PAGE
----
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Mediation a viable way to settle disputes: A. P. Shah

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BOOK RELEASE: Chief Justice of the Madras High Court Justice A. P. Shah launches a book on mediation by senior advocate Sriram Panchu (left) in Chennai on Thursday. PHOTO: R. Ragu
BOOK RELEASE: Chief Justice of the Madras High Court Justice A. P. Shah launches a book on mediation by senior advocate Sriram Panchu (left) in Chennai on Thursday. PHOTO: R. Ragu

Staff Reporter

Sriram Panchu's book on subject launched in the city

CHENNAI: Chief Justice of the Madras High Court Justice A. P. Shah on Thursday called for serious exploration of mediation as a mechanism of resolving conflict against a scenario of long-drawn, expensive and bitter litigations.

Launching the book, `Settle for More -- The Why, How and When of Mediation', authored by senior advocate Sriram Panchu under the auspices of the Indian Centre for Mediation, the Chief Justice said while some cases required adversarial methods, there were many that could be settled through mediation. The first copy was handed to the author's mother Meenakshi Panchu.

Justice Shah pointed to the reluctance of Government officers to explore mediation and said the time was near when Governments would agree to mediation to settle disputes. He cited the U.S. where the Attorney General declined cases unless they involved interpretation of law or of an extraordinary nature.

He urged senior counsel to take a leaf out of the American practices of mini trials or Early Neutral Evaluation, which served as an eye-opener for rival parties on where they stood in terms of their claims and helped decide whether to litigate.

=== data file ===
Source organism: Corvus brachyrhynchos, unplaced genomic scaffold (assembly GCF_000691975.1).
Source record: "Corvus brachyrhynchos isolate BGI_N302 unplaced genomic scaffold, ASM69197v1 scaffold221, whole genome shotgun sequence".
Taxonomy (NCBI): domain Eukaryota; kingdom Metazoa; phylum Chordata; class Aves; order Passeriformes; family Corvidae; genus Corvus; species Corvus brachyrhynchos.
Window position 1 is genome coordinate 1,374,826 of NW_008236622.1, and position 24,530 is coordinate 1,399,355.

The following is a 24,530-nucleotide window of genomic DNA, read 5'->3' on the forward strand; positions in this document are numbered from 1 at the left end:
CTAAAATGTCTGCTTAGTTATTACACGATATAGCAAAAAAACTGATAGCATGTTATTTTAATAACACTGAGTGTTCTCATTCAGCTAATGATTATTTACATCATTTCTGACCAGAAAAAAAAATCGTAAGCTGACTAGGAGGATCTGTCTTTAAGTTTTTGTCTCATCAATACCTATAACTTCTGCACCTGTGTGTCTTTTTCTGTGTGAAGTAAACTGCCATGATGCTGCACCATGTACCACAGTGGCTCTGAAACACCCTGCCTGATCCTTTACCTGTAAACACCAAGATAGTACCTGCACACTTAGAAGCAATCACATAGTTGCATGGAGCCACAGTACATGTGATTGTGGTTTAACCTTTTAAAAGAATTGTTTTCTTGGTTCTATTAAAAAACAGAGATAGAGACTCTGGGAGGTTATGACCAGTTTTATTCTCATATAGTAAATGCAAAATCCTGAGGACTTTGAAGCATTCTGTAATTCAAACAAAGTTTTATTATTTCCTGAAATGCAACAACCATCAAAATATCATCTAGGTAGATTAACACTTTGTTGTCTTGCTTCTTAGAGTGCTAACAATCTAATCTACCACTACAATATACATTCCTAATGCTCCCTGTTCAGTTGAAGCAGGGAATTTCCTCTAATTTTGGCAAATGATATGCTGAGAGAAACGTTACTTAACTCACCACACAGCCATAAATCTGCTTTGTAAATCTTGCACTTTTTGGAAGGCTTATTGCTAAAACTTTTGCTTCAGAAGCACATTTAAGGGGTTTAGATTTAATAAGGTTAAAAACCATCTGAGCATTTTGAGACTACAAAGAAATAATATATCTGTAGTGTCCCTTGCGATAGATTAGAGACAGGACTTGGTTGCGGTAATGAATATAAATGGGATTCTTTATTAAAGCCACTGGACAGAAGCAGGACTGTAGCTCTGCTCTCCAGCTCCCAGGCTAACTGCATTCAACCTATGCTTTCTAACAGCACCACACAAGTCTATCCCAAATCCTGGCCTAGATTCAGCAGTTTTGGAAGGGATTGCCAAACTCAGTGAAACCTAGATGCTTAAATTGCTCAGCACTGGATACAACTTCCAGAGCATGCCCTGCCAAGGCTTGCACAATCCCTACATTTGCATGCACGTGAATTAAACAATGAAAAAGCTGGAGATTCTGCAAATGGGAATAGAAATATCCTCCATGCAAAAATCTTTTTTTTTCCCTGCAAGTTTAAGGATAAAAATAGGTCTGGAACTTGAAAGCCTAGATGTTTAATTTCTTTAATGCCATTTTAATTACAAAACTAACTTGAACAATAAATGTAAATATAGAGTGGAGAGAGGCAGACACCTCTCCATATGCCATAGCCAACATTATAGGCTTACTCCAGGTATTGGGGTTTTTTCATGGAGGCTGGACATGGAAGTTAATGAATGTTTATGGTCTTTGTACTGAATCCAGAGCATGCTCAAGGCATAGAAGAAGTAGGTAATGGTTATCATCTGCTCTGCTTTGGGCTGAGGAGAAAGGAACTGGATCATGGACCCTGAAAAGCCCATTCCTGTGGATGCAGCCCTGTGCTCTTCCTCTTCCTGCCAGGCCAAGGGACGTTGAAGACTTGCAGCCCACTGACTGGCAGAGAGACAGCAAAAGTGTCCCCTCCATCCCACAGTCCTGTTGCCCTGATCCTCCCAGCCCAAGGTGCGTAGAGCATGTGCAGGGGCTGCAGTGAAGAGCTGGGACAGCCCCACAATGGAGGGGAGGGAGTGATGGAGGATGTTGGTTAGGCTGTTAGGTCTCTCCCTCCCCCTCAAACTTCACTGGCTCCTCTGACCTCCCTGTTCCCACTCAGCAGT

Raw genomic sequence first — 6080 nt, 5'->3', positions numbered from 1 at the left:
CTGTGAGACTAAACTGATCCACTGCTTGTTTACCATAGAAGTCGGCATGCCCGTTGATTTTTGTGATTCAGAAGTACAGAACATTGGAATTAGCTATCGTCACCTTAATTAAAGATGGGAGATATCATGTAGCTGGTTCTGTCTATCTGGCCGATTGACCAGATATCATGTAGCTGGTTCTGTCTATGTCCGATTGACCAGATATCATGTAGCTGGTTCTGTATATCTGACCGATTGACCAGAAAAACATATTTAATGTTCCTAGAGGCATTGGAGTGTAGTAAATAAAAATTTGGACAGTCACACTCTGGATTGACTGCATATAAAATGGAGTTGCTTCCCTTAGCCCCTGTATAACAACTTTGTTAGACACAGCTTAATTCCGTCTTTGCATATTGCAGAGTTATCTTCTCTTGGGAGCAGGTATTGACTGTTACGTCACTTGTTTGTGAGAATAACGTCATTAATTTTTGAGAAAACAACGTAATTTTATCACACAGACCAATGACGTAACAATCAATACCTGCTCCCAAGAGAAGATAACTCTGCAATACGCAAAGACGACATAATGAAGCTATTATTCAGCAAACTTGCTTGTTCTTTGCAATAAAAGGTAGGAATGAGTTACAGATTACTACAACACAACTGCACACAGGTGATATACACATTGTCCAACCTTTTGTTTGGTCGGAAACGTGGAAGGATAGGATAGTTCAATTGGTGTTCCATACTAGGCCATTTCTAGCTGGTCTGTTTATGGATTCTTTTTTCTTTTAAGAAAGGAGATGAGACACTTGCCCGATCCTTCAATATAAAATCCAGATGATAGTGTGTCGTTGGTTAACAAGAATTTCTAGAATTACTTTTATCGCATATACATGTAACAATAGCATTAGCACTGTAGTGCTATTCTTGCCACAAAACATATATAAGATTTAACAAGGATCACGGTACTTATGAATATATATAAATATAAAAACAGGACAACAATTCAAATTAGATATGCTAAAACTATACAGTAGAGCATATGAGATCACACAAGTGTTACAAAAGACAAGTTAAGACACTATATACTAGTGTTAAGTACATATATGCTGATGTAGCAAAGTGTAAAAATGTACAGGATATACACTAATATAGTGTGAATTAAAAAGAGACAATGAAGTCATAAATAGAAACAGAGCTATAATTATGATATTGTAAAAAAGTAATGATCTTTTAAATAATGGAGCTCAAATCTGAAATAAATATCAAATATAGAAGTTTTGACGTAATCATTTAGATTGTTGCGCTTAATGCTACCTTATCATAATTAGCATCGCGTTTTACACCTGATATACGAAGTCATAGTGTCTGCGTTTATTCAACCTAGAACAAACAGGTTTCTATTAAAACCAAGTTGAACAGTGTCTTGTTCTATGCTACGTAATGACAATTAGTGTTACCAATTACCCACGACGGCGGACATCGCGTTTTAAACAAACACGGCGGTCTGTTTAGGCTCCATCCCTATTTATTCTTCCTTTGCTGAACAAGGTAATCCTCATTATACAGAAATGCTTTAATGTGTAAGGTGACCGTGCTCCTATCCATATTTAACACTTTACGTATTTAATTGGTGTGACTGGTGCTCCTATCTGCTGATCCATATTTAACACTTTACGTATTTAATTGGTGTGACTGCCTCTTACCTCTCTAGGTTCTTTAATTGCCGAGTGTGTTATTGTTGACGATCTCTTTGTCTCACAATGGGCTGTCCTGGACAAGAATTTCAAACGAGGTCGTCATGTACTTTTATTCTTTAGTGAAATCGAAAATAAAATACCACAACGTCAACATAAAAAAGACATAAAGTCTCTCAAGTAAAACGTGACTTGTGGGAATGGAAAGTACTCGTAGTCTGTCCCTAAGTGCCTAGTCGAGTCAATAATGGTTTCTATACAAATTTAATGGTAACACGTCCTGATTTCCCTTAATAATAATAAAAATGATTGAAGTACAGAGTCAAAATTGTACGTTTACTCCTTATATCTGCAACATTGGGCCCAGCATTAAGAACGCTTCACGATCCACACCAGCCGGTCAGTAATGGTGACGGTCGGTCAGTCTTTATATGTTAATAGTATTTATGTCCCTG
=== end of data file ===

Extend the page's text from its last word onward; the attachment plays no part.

Pointing out that the judges to population ratio in India was 12 per million of the population against 41 in Australia and 107 in the U.S., Justice Shah however said he did not see a solution in merely increasing the number of judges. Though the number of verdicts would increase, so too would the number of appeals, he noted.

Twin crises

N. Ravi, Editor, The Hindu , said the philosophy of mediation espoused in the book tackled the twin crises affecting the credibility of the legal system -- the mounting backlog of cases stemming from insufficient number of judges and the unwillingness of society to accept adverse court verdicts as fair and just.

The book, `slim' as technicalities of law go, was also packed with content that provoked thought as well as offered comfort. It also broadly identifies the issues that are amenable to resolution through this process and lists the dos and don'ts for the mediator.

Viji Santhanam, managing director, Brakes India, elaborated on how mediation could be beneficial from a business perspective through facilitating speedy conflict resolution, saving time and money. The author Sriram Panchu said the mediation process filled a gap in the existing system of justice which worsened matters (between litigants) and where both sides lost in terms of time, money and broken relationships. Mediation made strong use of law and legal skills though in a different manner, he said.

According to Mr. Panchu, the Mediation and Conciliation Centre was now a model for other courts in the country and commended the support from the present Chief Justice and his predecessor Markandey Katju, who had initiated the process in the Madras High Court.

K. S. Padmanabhan, managing director of the book's publishers East West Publications and senior advocates Arvind Dattar and Aparna Vasu also participated.

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